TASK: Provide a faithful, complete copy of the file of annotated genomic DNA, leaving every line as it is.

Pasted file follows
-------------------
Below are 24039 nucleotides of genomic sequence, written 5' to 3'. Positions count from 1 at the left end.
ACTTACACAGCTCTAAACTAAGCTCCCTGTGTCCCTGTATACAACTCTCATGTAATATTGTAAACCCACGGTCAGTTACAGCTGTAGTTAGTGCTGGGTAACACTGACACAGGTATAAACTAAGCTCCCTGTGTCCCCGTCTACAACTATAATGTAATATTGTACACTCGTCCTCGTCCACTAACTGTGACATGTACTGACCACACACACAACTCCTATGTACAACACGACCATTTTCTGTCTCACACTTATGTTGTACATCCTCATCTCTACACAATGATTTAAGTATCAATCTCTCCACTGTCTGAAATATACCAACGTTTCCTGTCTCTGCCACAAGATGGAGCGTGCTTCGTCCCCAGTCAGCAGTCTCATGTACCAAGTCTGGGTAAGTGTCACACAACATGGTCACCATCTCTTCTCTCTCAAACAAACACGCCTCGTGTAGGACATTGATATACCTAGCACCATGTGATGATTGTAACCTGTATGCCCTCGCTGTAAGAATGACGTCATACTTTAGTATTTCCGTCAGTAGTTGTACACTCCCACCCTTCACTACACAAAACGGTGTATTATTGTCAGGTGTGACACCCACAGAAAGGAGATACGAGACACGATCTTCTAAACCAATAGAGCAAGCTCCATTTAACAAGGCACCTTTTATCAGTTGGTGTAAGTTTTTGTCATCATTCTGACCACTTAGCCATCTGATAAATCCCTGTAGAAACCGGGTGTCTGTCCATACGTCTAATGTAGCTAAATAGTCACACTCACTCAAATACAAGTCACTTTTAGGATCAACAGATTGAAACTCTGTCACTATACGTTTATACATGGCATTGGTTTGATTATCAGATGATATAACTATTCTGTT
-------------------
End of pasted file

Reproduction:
Below are 24039 nucleotides of genomic sequence, written 5' to 3'. Positions count from 1 at the left end.
ACTTACACAGCTCTAAACTAAGCTCCCTGTGTCCCTGTATACAACTCTCATGTAATATTGTAAACCCACGGTCAGTTACAGCTGTAGTTAGTGCTGGGTAACACTGACACAGGTATAAACTAAGCTCCCTGTGTCCCCGTCTACAACTATAATGTAATATTGTACACTCGTCCTCGTCCACTAACTGTGACATGTACTGACCACACACACAACTCCTATGTACAACACGACCATTTTCTGTCTCACACTTATGTTGTACATCCTCATCTCTACACAATGATTTAAGTATCAATCTCTCCACTGTCTGAAATATACCAACGTTTCCTGTCTCTGCCACAAGATGGAGCGTGCTTCGTCCCCAGTCAGCAGTCTCATGTACCAAGTCTGGGTAAGTGTCACACAACATGGTCACCATCTCTTCTCTCTCAAACAAACACGCCTCGTGTAGGACATTGATATACCTAGCACCATGTGATGATTGTAACCTGTATGCCCTCGCTGTAAGAATGACGTCATACTTTAGTATTTCCGTCAGTAGTTGTACACTCCCACCCTTCACTACACAAAACGGTGTATTATTGTCAGGTGTGACACCCACAGAAAGGAGATACGAGACACGATCTTCTAAACCAATAGAGCAAGCTCCATTTAACAAGGCACCTTTTATCAGTTGGTGTAAGTTTTTGTCATCATTCTGACCACTTAGCCATCTGATAAATCCCTGTAGAAACCGGGTGTCTGTCCATACGTCTAATGTAGCTAAATAGTCACACTCACTCAAATACAAGTCACTTTTAGGATCAACAGATTGAAACTCTGTCACTATACGTTTATACATGGCATTGGTTTGATTATCAGATGATATAACTATTCTGTT